For a three-ply blank, Type 304 stainless steel comprises the inside cooking surface and a magnetic stainless-steel grade comprises the outer layer. Sandwiched in between is a layer of aluminum. Five-ply packs include two additional layers of aluminum and a second layer of magnetic stainless. Each pack yields two to four deep-draw blanks.

Since the move to deep drawing the clad blanks, DeHosse and his cohorts have spent considerable time and resources optimizing the cladding process to improve bond strength.

“The window of bond strength has narrowed with deep drawing in the hydraulic presses,” DeHosse says. “The challenge has been to improve process repeatability in our cladding furnaces, in part by installing new temperature-monitoring equipment. Overheating the packs causes excessive grain growth in the aluminum, which impacts forming characteristics in the press and can cause an orange-peel texture on the inside of the pan.”

Even as overall scrap rate since the move to hydraulic presses is far below that of hydroforming, “and the blank-size reduction makes the move to deep drawing a no-brainer,” DeHosse says, the quality-control efforts made in the cladding operation have yielded marked and measurable improvements.

“For example,” shares DeHosse, “one of our big scrap items historically has been the 8-qt. stock pot, 10.5-in. dia. with a 6.5-in. draw. Scrap rate had been as high as 8 to 10 percent, but on the last run, after making the process modifications in the cladding department, scrap rate scored less than 0.5 percent on a 3000-piece run.”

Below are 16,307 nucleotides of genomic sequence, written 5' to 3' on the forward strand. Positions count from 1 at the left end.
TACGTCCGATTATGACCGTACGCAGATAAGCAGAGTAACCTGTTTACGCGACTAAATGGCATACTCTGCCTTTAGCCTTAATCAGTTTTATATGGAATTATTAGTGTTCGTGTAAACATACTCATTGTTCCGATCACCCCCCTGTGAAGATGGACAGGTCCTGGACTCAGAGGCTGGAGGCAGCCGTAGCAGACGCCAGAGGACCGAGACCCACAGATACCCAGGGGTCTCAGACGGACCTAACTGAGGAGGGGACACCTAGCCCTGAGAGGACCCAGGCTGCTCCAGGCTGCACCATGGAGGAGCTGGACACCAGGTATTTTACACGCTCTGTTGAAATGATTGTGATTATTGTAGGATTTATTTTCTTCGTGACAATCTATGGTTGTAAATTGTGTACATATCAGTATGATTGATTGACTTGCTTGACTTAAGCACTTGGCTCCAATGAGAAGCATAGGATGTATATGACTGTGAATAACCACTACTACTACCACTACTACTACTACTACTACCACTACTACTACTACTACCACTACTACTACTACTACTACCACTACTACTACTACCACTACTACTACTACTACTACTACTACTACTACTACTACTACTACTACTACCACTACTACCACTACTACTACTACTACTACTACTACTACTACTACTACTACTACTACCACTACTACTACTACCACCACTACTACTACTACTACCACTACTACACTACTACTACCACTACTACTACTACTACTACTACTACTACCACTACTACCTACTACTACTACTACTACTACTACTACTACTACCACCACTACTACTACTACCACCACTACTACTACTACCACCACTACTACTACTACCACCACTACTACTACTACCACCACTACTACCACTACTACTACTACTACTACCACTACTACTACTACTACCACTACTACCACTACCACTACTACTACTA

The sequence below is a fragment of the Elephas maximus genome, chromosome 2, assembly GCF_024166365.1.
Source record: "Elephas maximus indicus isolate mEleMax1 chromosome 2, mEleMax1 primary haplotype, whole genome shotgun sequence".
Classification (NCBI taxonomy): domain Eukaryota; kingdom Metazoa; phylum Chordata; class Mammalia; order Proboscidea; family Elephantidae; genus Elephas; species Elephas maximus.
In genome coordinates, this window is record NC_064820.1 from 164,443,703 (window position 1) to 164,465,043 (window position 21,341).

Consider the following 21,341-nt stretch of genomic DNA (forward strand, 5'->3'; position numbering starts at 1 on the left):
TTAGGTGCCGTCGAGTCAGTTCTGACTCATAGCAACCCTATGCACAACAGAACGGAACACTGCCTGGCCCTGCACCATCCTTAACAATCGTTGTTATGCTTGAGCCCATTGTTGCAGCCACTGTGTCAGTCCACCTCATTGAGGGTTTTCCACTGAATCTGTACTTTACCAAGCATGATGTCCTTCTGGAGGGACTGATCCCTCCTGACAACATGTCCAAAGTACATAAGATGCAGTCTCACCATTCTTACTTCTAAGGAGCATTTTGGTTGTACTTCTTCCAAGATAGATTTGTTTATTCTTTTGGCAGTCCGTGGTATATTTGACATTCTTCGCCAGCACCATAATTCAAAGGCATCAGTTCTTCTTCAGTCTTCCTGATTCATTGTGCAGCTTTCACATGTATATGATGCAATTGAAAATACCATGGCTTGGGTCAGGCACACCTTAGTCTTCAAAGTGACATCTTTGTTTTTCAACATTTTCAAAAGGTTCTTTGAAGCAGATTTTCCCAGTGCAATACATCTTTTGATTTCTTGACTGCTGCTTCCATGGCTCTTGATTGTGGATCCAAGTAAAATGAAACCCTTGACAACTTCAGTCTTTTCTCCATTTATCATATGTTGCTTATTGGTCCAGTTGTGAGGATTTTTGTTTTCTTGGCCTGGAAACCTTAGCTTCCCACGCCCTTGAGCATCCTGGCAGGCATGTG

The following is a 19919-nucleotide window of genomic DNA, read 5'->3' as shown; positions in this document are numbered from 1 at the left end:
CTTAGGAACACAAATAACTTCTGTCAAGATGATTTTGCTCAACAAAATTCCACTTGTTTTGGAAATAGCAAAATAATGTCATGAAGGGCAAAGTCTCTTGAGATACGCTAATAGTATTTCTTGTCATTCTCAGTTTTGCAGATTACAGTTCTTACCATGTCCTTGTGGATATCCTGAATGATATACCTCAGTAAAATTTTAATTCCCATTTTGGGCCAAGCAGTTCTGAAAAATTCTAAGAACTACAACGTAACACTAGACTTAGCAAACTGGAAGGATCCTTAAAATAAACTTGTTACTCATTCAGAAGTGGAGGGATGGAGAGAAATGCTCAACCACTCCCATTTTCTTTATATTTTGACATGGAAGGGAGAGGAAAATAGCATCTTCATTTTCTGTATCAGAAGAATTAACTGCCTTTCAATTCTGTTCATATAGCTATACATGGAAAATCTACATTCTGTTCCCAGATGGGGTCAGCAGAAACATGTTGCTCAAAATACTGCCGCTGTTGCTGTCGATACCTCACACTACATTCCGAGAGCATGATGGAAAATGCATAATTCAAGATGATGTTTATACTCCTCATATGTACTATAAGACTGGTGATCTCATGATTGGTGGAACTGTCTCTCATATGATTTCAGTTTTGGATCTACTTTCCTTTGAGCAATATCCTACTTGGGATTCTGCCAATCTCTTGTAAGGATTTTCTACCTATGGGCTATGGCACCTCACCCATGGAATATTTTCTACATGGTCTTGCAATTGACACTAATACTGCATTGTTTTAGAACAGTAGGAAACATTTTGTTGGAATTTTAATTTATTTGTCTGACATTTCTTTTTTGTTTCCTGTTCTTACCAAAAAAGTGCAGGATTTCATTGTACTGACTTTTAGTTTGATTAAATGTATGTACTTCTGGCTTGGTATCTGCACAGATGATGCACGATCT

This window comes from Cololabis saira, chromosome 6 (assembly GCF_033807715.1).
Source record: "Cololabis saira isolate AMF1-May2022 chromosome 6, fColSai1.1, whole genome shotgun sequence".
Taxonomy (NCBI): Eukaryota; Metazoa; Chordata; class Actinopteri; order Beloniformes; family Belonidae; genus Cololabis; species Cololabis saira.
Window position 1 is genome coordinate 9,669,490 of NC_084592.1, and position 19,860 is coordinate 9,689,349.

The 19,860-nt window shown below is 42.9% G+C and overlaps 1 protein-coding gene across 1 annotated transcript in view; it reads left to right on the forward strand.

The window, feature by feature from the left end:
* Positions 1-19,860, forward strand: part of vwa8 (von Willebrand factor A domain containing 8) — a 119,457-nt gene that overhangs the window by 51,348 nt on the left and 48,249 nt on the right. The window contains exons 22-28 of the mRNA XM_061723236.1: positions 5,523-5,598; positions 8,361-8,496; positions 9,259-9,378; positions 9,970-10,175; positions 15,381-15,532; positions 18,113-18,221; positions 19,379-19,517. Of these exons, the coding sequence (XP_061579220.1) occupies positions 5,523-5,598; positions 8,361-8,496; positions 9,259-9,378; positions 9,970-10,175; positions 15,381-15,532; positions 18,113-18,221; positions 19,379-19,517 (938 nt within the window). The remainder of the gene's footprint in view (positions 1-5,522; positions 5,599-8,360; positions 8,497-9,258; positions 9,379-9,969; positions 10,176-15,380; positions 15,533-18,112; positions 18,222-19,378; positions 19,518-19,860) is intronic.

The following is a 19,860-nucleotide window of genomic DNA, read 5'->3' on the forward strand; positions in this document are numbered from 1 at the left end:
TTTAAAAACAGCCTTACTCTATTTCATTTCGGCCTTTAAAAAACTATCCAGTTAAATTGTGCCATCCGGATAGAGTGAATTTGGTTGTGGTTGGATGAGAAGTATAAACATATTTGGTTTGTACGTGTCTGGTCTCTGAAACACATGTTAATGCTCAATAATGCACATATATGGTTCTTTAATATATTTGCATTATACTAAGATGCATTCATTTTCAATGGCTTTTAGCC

Press specs: 36-in. left to right and front to back; adjustable force from 112 to 562 tons; adjustable stroke to 40 in.; ram speed to 912 in./min. on close and 95 in./min. during forming; cushion force adjustable from 28 to 280 tons, with a 16-in. stroke; 20-ton ejection force; and ram-mounted knockout force to 30 tons.

Rather than design the press with an integral blankholder, each tool features its own blankholder. And while DeHosse says that the drawing process would function similarly whether the blankholder was mounted to the press or tool, there is one distinct advantage to having it in the tool.

“With the blankholder on the tool,” he says, “we can set a very low blank-holding force, since we’re using purely hydraulic valving to control the force, independent of the weight of the ram. If we hold these blanks too tightly, we’ll experience stress cracks and fractures at the top of the draw. By reducing blankholding force, we promote better material flow throughout the drawing operation.”